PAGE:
By the same token, would more residents in GOP states with oil interests – such as Oklahoma or Louisiana -- turn out to help Romney win by even wider margins? Would Romney buy ads trying to pick off more votes in Democratic strongholds such as New Jersey and even Obama’s home state of Illinois?

Most big station groups have some outlets in swing states, but also operate in large markets left dry where they’d love to pick up presidential cash (that’s not to say they’re not dong fine with statewide races). Some of the biggest winners, though, in popular-vote elections might be the Big Four networks with their cross-country reach.

There have only been four times when a popular-vote winner was denied the White House – three in the 1800s – so the absurd Electoral College is not a national crisis. The issue is likely to subside unless it happens this year, which would be twice in 12 years.

Station groups and other programmers might pull for that "split." Reform might lead to revenue for them.

4 comments about "Stations, Country Can Benefit From Electoral College Banishment".
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  1. Doug Garnett from Protonik, LLC, October 22, 2012 at 5:26 p.m.

    Over time, I've become a strong advocate for the value of the electoral college - because it ensures peaceful transition of government. And we need look no further back than 2000 to see why. In that election, I voted for Al Gore and cared tremendously about my vote. Given the legal armageddon that transpired in Florida, the republic benefitted from that hard date in December when electors voted in the new president and it was over - done with. Imagine how horrid the reality would have been had there been no electoral college to cast the actual votes? Yes, every now and then it creates an unusual circumstanced. But as you note, that's only 4 times in our history.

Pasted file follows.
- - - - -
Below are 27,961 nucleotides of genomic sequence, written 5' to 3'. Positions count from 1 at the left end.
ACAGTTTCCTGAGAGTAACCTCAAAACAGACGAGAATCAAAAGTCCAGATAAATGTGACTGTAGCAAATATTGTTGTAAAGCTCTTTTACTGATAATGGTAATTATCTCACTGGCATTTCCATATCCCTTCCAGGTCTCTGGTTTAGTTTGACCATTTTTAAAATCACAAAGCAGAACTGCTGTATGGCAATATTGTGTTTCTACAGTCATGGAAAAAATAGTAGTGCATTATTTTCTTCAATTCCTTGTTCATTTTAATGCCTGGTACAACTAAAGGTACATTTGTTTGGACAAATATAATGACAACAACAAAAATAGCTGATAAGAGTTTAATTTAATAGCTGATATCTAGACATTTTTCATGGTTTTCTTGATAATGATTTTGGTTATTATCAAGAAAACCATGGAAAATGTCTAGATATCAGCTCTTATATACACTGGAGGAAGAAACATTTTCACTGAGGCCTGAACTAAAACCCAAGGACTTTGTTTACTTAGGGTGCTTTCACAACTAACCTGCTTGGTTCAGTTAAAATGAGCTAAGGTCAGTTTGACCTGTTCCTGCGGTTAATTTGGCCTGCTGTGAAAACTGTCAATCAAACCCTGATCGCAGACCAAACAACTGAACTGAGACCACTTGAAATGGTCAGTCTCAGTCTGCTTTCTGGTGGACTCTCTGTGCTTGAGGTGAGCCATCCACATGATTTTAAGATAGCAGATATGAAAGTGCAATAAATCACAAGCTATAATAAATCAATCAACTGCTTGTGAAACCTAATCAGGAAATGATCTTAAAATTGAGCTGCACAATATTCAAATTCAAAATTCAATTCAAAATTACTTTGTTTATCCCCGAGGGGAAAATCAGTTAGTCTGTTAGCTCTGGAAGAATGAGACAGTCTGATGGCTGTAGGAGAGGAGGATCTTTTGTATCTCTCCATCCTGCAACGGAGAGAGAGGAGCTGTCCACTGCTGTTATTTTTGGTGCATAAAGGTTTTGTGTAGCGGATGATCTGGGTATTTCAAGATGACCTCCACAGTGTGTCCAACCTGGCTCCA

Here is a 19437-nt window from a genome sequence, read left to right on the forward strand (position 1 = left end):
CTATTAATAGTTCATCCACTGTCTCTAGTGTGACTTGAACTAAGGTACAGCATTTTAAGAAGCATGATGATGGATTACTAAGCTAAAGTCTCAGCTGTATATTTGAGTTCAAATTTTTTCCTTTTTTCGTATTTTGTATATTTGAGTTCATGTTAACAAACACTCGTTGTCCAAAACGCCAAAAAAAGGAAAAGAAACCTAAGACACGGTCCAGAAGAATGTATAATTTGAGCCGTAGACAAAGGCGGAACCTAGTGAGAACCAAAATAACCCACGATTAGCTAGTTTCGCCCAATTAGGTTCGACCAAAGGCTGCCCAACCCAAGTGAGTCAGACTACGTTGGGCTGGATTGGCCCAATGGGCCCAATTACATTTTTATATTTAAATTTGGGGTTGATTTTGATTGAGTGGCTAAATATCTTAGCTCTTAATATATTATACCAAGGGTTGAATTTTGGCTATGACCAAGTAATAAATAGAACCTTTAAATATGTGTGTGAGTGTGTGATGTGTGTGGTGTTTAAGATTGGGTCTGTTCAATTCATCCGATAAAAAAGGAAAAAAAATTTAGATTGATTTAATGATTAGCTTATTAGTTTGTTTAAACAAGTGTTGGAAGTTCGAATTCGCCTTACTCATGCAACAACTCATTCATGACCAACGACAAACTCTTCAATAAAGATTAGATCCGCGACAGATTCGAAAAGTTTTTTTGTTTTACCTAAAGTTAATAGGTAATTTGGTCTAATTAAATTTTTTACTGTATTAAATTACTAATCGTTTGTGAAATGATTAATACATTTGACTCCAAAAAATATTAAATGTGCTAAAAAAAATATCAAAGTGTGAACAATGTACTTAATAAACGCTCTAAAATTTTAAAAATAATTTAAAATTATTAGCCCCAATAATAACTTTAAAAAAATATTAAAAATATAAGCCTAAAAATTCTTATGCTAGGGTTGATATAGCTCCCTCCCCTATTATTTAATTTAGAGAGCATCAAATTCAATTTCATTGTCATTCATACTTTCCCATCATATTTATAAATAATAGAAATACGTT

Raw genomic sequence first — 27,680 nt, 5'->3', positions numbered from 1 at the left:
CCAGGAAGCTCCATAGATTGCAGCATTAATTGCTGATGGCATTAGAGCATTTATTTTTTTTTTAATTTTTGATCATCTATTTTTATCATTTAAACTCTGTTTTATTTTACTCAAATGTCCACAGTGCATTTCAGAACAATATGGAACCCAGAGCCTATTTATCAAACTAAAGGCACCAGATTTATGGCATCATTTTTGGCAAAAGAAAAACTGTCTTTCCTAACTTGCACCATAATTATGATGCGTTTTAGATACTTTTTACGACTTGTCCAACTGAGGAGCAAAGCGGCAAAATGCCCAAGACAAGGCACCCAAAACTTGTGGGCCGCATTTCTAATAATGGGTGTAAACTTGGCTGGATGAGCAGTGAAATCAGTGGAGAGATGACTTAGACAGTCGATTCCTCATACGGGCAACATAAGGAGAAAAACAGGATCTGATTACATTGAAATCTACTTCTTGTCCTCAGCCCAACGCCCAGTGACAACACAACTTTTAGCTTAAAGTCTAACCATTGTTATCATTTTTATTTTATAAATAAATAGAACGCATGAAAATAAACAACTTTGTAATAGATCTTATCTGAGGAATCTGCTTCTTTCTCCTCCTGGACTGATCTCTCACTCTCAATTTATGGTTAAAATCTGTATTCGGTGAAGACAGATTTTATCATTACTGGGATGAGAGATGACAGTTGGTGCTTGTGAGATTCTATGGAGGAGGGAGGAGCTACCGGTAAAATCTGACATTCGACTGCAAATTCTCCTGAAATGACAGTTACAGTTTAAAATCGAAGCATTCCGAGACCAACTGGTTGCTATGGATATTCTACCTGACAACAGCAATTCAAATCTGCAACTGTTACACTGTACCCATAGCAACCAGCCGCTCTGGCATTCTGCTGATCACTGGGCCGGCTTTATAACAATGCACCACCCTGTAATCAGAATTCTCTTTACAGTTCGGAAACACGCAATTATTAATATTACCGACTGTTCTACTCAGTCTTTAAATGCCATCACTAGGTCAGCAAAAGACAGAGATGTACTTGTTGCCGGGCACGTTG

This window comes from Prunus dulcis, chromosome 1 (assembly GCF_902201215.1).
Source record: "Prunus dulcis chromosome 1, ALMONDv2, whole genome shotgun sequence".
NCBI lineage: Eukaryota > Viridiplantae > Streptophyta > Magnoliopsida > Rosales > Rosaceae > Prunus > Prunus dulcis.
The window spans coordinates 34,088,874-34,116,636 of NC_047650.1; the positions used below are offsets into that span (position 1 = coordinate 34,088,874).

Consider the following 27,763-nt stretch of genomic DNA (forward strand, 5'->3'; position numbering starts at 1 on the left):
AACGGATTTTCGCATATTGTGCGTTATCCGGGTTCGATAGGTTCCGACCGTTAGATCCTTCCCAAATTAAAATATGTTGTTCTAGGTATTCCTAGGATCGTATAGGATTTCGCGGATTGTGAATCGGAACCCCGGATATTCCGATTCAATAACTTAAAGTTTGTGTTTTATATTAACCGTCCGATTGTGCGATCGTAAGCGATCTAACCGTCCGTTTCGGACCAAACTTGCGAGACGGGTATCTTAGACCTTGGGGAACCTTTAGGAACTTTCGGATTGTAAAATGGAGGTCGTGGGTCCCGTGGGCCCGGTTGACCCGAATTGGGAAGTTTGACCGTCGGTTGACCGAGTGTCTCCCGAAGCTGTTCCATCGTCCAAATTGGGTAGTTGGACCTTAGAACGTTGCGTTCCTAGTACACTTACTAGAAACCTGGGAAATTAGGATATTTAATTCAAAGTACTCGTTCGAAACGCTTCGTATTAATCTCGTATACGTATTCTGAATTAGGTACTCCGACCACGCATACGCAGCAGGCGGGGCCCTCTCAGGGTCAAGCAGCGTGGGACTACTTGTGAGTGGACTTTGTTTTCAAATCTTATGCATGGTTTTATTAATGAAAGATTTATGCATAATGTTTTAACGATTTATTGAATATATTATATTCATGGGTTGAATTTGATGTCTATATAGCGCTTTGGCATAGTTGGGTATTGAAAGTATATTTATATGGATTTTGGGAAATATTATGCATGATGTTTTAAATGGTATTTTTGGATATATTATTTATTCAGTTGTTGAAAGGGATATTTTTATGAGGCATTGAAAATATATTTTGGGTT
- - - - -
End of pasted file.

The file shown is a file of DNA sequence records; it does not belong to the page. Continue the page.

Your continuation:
2. John Grono from GAP Research, October 22, 2012 at 6:24 p.m.

    Statistically speaking, there has been no President in living memory (or longer) that has received a majority of votes. The fact is the majority of US citizens do not vote.

  3. Susan Anthony from N/A, October 22, 2012 at 7:17 p.m.

    The precariousness of the current state-by-state winner-take-all system of awarding electoral votes is highlighted by the fact that a shift of a few thousand voters in one or two states would have elected the second-place candidate in 4 of the 13 presidential elections since World War II. Near misses are now frequently common. There have been 6 consecutive non-landslide presidential elections (1988, 1992, 1996, 2000, 2004, and 2008). 537 popular votes won Florida and the White House for Bush in 2000 despite Gore's lead of 537,179 (1,000 times more) popular votes nationwide. A shift of 60,000 voters in Ohio in 2004 would have defeated President Bush despite his nationwide lead of over 3 million votes.